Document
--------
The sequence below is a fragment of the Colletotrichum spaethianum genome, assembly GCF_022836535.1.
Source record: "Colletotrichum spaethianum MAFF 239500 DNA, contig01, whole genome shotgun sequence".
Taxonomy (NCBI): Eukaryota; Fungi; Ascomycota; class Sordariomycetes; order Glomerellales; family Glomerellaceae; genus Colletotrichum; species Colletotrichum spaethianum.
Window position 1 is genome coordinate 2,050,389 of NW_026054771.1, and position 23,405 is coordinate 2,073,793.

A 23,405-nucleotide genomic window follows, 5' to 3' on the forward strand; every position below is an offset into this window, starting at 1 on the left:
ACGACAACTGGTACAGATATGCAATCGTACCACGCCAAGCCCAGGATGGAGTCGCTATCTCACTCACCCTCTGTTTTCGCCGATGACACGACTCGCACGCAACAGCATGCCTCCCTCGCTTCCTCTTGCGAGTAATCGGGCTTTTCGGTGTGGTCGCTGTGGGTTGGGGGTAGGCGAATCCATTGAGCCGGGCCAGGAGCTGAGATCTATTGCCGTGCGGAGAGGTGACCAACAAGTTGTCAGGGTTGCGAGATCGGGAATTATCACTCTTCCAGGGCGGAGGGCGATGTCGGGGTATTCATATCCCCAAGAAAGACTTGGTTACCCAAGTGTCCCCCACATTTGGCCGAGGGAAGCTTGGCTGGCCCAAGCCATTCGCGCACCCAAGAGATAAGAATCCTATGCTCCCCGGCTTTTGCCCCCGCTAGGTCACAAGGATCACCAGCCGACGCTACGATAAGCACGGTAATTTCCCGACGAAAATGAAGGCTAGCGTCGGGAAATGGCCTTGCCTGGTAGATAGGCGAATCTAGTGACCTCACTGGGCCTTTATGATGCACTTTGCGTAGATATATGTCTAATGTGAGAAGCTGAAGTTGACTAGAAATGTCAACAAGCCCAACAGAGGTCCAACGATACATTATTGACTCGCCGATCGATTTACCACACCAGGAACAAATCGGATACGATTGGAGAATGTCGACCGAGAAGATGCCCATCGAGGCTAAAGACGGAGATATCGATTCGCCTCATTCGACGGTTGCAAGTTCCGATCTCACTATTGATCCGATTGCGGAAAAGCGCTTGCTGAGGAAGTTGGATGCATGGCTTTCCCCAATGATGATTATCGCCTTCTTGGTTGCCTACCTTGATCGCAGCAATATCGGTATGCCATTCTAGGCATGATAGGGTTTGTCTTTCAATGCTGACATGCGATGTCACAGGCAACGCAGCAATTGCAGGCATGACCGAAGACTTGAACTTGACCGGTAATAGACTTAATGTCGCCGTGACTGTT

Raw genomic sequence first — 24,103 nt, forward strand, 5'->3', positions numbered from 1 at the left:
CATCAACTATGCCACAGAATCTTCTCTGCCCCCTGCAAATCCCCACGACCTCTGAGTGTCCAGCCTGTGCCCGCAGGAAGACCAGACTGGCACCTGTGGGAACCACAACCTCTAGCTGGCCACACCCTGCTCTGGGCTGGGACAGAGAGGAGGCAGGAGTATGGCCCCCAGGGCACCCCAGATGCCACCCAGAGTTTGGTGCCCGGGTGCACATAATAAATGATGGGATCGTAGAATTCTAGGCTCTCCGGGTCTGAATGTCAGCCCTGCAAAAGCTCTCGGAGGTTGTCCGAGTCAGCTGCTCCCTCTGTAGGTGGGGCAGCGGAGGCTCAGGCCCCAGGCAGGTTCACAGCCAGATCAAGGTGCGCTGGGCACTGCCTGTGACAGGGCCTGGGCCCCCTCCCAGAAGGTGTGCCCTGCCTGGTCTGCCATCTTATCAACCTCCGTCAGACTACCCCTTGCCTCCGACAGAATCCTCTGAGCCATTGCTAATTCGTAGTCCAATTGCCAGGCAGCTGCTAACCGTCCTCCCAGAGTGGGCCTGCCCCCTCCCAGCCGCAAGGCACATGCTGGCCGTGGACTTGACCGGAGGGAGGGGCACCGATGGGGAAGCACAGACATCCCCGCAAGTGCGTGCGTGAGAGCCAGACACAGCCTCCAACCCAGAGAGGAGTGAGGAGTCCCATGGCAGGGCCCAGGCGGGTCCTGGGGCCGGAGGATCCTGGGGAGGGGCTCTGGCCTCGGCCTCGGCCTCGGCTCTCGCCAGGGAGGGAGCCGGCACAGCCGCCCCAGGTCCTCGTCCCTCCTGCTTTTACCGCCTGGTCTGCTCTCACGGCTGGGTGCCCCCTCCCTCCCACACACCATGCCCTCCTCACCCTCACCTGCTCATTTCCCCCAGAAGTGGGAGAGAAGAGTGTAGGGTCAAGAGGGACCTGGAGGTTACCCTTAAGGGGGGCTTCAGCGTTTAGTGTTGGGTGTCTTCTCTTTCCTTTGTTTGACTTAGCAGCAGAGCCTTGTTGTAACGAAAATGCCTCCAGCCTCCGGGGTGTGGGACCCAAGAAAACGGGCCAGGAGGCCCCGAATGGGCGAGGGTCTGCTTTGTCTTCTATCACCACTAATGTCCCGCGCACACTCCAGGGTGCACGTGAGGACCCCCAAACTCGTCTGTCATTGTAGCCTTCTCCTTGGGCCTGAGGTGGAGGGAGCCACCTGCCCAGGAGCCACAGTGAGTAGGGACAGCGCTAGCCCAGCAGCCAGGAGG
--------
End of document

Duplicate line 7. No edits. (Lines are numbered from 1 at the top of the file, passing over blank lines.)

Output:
Raw genomic sequence first — 24,103 nt, forward strand, 5'->3', positions numbered from 1 at the left: